Second, God’s holy Word demonstrates how Jesus’ suffering shows forth the finest part of God’s holy character.
Isaiah 53:6 says, “All of us like sheep have gone astray, each of us has turned to his own way; but the LORD has caused the iniquity of us all to fall on Him” (NASB).
God loves sinners and His own glory enough to expose His Son to His own wrath. We would not know how much God loves us if the Son had not suffered. Moreover, we would not know grace, the unmerited favor of God toward sinners, unless sin and sinners existed. Sin and evil in this world allow us to see the wrath, forgiveness, and dramatic saving impulse of God. As a dark cloth behind a diamond brings out the finest glimmer and reveals its hidden glory, the dark stain of evil reveals the best in God. His glory is revealed more, not less, in an imperfect world.
What if Adam and Eve had been told only about God’s grace? They would have known about it to a great degree, due to God’s direct revelation to their perfected minds. But there would have been limits to their understanding. Just as the delights of sexual pleasure cannot be understood only by reading about them, the delights of God’s grace cannot simply be studied academically—they must be experienced to be fully known.
The Suffering Servant also highlights God’s passion to pursue the sinner unto salvation.
Isaiah 53:11 reads, “As a result of the anguish of His soul, He will see it and be satisfied; by His knowledge the Righteous One, My Servant, will justify the many, as He will bear their iniquities” (NASB).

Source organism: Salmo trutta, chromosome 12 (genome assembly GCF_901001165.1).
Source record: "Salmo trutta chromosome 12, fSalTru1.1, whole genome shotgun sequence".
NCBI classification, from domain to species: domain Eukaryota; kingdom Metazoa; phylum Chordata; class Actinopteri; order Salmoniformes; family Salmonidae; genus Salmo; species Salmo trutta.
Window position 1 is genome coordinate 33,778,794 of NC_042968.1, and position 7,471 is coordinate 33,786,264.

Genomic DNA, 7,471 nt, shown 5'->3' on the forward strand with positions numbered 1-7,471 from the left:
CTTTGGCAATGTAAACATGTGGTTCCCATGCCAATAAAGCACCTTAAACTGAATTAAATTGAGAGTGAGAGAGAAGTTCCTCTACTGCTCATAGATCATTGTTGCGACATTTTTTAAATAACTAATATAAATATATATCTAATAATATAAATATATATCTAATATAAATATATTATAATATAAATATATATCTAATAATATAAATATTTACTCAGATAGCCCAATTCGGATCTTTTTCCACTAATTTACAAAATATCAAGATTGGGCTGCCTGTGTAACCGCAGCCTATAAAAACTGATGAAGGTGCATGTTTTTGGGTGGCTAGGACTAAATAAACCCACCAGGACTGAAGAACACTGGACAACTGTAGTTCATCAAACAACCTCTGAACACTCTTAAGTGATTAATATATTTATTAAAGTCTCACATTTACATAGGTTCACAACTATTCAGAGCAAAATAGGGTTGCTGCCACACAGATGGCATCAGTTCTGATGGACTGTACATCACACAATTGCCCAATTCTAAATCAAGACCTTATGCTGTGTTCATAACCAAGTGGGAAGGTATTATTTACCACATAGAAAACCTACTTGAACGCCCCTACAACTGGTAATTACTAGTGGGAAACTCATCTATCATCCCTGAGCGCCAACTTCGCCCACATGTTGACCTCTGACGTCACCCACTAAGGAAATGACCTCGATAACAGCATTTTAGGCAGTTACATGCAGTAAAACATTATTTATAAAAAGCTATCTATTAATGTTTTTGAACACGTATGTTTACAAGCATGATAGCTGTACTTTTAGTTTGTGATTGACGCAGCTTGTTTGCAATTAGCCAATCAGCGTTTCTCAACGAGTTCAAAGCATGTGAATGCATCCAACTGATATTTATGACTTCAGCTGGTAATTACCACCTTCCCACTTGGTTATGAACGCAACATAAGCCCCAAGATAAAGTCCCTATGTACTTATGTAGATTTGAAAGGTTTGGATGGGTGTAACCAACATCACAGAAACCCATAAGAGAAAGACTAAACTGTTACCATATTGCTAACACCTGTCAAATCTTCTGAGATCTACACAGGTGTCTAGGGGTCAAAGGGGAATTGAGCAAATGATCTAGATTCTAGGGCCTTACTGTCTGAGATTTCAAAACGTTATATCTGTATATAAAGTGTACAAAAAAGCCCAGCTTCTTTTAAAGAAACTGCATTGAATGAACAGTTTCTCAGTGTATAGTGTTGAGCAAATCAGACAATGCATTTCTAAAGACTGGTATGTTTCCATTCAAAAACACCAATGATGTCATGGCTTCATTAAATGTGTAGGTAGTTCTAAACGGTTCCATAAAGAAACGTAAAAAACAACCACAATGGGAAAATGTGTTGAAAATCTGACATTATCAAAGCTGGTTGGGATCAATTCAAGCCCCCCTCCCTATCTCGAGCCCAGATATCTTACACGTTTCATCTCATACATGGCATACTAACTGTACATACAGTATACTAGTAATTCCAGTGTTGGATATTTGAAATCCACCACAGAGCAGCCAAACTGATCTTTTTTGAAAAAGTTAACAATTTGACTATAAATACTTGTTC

From an entirely human perspective, God had a problem. How could He be just, and yet be the justifier of the guilty elect? He had to be the perfect judge, and yet find a way to pass over exposing the elect to His wrath. In His perfect wisdom, the Father poured out His wrath on the Son so the elect could find reconciliation with the Father. God so loved the world, loved justice, loved His own glory, loved His own satisfaction, that He gave His only begotten Son.
Back to our original problem of evil—in a world without evil, we never would know God’s “leave the ninety and nine” love. Remember that Jesus is the Seeker in the New Testament, not the sinner. He said, “ ‘The Son of Man has come to seek and to save that which was lost’ ” (Luke 19:10, NASB). Lost people aren’t seeking salvation from God any more than rats are seeking salvation from cats.
So based on God’s purposes for manifest evil of all types in this world and in His redemptive plan, how should we then live?
First, we are not afraid to suffer for the kingdom. We give and we give and we spend our lives in adventures of redemption, seeking the lost, risking it all. We turn from lives designed to maximize our vacation and begin to live in ways that maximize God’s salvation.
Second, we do not blaspheme God when moral or natural evil touches us. We look for His hand of providence in everything, and we bless Him and live, not curse Him and die. We stand with Job, who said: “ ‘The LORD gave, and the LORD has taken away. Blessed be the name of the LORD’ ” (Job 1:21b).
Finally, we rejoice in the bloody, brutal, primitive Gospel of Jesus’ death, knowing that without Jesus’ stripes we would not be healed, because that was the only way God could be both just and the justifier. We are not ashamed of the Gospel, we do not try to clean the goop off of it or update it with modern conventions, but we give the whole bloody mess to the sinner and saint alike. We are not ashamed of the Gospel.